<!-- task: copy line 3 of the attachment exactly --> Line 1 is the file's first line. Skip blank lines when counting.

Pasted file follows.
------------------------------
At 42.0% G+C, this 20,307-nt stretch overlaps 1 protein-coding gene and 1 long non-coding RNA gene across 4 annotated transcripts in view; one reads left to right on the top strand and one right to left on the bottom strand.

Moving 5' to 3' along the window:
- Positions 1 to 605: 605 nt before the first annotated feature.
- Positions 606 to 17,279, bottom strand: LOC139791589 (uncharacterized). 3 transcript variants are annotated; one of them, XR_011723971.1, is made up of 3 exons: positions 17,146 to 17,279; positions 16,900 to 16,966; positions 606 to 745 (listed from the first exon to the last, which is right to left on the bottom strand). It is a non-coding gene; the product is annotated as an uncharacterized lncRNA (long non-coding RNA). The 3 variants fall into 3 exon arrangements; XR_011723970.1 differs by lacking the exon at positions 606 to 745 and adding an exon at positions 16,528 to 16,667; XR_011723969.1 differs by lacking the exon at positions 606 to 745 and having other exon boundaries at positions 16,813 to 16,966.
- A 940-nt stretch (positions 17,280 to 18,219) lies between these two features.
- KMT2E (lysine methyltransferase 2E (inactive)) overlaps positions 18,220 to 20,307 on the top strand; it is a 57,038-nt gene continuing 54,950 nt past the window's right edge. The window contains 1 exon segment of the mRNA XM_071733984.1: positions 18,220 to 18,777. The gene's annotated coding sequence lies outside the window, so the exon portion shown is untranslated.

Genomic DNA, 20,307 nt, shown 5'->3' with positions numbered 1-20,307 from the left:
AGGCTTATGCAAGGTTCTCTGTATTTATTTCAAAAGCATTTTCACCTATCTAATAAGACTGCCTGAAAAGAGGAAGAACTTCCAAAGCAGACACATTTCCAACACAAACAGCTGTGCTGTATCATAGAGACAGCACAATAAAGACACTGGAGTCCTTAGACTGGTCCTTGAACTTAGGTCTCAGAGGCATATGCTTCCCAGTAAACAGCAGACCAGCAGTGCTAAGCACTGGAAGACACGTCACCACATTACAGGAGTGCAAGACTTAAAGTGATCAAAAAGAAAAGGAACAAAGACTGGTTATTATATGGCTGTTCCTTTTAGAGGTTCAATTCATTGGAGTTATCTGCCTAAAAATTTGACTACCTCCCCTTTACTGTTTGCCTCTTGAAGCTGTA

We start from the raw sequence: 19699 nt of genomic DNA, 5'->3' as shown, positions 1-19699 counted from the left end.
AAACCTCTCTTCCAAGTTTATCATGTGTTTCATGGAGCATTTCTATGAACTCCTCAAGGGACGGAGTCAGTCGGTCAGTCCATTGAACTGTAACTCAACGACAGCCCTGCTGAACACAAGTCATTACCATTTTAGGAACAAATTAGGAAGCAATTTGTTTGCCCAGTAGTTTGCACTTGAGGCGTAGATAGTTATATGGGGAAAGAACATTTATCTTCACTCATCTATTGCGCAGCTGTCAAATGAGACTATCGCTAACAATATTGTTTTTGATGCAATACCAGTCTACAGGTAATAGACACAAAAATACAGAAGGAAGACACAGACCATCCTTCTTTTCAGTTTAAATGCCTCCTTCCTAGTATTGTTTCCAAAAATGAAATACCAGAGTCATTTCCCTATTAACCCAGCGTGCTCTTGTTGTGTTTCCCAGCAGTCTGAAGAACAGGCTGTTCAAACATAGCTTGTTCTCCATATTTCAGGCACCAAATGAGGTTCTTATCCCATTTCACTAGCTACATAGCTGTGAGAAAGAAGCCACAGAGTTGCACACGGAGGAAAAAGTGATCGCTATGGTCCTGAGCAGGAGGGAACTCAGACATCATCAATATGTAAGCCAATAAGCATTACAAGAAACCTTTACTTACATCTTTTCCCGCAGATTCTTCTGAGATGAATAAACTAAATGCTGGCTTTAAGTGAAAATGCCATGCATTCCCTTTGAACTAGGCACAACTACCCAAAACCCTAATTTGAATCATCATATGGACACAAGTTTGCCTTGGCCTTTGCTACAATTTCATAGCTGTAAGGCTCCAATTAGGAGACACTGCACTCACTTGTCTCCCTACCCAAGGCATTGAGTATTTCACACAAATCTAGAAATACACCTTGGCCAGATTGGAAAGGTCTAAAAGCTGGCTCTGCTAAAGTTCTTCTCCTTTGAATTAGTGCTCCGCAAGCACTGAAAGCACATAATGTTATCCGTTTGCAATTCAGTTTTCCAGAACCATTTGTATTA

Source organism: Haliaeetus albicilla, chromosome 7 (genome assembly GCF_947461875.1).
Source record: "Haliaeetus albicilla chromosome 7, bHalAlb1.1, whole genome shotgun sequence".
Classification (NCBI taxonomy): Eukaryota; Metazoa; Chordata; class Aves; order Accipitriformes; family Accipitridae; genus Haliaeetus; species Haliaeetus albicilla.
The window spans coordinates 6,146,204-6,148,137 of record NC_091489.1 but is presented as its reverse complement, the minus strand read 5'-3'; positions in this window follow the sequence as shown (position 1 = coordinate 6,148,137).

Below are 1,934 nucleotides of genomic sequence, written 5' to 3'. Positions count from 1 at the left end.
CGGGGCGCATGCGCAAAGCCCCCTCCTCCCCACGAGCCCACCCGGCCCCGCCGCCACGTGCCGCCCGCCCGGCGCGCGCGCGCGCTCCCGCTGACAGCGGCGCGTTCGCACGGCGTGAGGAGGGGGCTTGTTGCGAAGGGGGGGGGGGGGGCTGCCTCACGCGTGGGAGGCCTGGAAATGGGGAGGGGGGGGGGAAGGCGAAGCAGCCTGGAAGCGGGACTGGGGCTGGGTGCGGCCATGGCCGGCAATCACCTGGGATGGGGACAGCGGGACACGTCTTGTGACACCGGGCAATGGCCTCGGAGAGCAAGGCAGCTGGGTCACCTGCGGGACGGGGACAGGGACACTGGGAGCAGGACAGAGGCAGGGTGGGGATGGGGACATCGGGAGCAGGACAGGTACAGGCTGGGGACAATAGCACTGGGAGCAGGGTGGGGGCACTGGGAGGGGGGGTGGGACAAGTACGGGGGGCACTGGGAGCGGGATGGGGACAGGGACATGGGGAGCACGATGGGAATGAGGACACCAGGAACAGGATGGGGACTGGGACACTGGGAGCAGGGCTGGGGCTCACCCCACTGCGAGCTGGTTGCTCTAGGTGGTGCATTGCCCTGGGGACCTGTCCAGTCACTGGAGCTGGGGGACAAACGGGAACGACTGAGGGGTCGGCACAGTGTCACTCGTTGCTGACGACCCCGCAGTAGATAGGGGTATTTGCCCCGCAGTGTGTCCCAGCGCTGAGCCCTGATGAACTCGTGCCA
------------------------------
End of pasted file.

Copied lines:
- Positions 1 to 605: 605 nt before the first annotated feature.